"One of the more surprising findings of our work was that a notable number of individuals whose current treatment preferences did not match POLST did not desire to update their POLST form," said Dr. Hickman. "Obviously, nursing homes and clinicians need to work on educating people about the importance of these decisions. We are working to help them with these efforts."
In addition to Dr. Hickman, authors of "Factors associated with concordance between POLST orders and current treatment preferences" are Regenstrief Institute Research Scientists Alexia M. Torke, M.D. and Greg A. Sachs, M.D.; Rebecca L. Sudore, M.D., University of California San Francisco School of Medicine, Qing Tang, M.S., and Giorgos Bakoyannis, PhD, of IU School of Medicine and the IU Richard M. Fairbanks School of Public Health at IUPUI; Nicholette Heim Smith, BSN, and Anne L. Myers, MPH, of IU School of Nursing and Bernard J. Hammes, PhD of Respecting Choices, a division of C-TAC Innovations.
Authors of "Reasons for Discordance and Concordance between POLST Orders and Current Treatment Preferences," in addition to Dr. Hickman, are Regenstrief Institute Research Scientists Alexia M. Torke, M.D., and Greg Sachs, M.D., both also of IU School of Medicine; Nicholette Heim Smith, BSN and Anne L. Myers, MPH of the IU School of Nursing; Rebecca Sudore, MD of University of California San Francisco School of Medicine; Bernard J. Hammes, PhD of C-TAC Innovations.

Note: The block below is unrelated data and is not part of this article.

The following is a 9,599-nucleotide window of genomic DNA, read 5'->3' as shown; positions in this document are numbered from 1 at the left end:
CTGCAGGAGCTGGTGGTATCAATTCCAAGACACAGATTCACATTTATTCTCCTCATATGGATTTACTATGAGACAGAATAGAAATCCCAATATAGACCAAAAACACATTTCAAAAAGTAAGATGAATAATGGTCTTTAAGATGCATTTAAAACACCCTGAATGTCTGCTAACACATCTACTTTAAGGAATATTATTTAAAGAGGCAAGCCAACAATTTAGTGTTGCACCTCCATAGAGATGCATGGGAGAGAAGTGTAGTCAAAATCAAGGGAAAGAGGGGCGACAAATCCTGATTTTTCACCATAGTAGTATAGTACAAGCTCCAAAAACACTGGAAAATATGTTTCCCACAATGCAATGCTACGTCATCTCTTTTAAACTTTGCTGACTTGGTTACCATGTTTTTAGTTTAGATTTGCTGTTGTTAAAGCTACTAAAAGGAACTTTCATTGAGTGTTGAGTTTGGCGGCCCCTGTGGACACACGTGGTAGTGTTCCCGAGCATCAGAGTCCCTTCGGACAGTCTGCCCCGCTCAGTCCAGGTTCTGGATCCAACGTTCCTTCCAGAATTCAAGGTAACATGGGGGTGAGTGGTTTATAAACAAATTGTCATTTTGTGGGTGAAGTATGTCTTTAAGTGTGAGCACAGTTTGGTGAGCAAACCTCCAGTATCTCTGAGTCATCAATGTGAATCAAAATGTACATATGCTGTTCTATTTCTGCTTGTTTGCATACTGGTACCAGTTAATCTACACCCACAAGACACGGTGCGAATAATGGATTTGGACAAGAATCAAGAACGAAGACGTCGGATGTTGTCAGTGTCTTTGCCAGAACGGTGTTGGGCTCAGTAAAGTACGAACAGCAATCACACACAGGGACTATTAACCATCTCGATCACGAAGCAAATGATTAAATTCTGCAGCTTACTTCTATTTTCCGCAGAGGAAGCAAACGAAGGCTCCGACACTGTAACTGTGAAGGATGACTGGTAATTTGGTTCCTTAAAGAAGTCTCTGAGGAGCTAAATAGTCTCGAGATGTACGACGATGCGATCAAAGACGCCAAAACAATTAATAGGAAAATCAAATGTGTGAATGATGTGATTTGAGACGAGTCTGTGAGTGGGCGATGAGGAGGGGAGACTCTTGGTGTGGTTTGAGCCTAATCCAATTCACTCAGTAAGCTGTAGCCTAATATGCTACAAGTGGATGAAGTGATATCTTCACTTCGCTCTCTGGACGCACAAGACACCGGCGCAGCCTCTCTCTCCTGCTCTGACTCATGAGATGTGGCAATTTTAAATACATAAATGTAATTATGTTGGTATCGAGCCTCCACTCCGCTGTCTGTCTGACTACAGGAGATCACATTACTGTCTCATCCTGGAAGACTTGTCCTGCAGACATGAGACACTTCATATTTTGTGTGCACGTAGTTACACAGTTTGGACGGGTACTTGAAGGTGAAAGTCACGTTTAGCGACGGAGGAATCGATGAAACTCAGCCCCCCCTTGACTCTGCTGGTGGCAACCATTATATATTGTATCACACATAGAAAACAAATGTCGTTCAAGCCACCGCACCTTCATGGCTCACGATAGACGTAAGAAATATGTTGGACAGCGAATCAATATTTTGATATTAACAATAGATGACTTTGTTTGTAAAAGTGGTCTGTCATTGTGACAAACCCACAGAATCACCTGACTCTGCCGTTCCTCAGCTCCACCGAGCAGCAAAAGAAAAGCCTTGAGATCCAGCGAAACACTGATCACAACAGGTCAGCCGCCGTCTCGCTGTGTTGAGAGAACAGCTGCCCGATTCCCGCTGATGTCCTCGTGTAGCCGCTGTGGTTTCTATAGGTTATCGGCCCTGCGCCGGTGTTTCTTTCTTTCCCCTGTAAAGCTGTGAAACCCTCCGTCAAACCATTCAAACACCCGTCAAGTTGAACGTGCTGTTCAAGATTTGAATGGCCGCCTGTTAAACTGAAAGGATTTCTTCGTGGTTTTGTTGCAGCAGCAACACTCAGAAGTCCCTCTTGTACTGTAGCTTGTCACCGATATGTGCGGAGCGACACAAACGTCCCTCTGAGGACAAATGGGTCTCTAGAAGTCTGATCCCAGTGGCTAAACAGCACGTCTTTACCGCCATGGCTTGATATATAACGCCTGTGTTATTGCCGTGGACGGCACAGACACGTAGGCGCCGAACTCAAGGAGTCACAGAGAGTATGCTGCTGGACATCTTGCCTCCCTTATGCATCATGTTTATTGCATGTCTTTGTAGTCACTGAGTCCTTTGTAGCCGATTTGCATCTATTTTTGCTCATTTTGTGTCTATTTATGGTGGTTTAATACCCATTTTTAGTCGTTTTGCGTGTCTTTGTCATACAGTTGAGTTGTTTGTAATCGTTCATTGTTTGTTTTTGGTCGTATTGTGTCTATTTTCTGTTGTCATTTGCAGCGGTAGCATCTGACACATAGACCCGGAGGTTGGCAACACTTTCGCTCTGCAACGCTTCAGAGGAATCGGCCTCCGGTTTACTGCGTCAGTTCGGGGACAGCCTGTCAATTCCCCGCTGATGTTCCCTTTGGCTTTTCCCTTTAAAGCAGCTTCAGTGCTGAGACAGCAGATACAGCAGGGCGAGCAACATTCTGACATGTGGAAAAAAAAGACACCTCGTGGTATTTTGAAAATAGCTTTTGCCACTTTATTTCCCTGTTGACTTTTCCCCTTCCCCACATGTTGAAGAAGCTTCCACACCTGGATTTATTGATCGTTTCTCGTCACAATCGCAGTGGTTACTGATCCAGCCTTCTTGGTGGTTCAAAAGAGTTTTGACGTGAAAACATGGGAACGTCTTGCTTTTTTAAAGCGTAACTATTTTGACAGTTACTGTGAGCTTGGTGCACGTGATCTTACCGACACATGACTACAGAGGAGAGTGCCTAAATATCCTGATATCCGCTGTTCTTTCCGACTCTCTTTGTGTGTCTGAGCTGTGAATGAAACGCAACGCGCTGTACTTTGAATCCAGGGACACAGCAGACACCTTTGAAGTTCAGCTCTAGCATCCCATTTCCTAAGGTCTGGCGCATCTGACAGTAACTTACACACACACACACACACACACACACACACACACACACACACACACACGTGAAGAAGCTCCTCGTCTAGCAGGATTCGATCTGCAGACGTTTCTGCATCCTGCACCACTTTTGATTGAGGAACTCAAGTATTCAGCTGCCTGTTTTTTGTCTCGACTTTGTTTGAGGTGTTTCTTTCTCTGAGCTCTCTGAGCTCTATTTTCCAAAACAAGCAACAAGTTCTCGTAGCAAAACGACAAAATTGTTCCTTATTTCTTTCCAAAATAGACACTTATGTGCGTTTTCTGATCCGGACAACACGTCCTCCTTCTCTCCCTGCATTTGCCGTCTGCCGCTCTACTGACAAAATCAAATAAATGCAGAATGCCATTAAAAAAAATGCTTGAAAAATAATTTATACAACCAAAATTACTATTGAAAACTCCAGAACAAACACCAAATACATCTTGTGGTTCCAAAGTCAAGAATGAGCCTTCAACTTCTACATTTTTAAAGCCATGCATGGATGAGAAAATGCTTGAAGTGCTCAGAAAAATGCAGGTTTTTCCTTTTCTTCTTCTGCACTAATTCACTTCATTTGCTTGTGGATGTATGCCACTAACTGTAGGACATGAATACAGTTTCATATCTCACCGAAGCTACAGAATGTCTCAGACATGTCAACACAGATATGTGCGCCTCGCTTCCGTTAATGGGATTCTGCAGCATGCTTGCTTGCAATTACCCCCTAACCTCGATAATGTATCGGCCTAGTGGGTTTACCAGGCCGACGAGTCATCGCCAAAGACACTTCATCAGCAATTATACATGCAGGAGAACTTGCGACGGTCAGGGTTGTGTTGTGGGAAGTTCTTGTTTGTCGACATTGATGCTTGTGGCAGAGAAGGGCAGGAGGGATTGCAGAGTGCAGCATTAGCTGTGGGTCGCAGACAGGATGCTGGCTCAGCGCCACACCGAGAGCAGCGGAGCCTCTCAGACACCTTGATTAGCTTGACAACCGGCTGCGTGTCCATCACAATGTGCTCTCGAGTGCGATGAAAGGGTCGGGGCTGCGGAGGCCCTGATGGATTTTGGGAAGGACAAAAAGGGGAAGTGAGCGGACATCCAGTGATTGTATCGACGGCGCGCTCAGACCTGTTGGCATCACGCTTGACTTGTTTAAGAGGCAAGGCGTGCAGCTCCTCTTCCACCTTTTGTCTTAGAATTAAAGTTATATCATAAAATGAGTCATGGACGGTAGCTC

Both studies were funded by the National Institute of Nursing Research of the National Institutes of Health under grant number R01NR015255.
About Regenstrief Institute
Founded in 1969 in Indianapolis, the Regenstrief Institute is a local, national and global leader dedicated to a world where better information empowers people to end disease and realize true health. A key research partner to Indiana University, Regenstrief and its research scientists are responsible for a growing number of major healthcare innovations and studies. Examples range from the development of global health information technology standards that enable the use and interoperability of electronic health records to improving patient-physician communications, to creating models of care that inform practice and improve the lives of patients around the globe.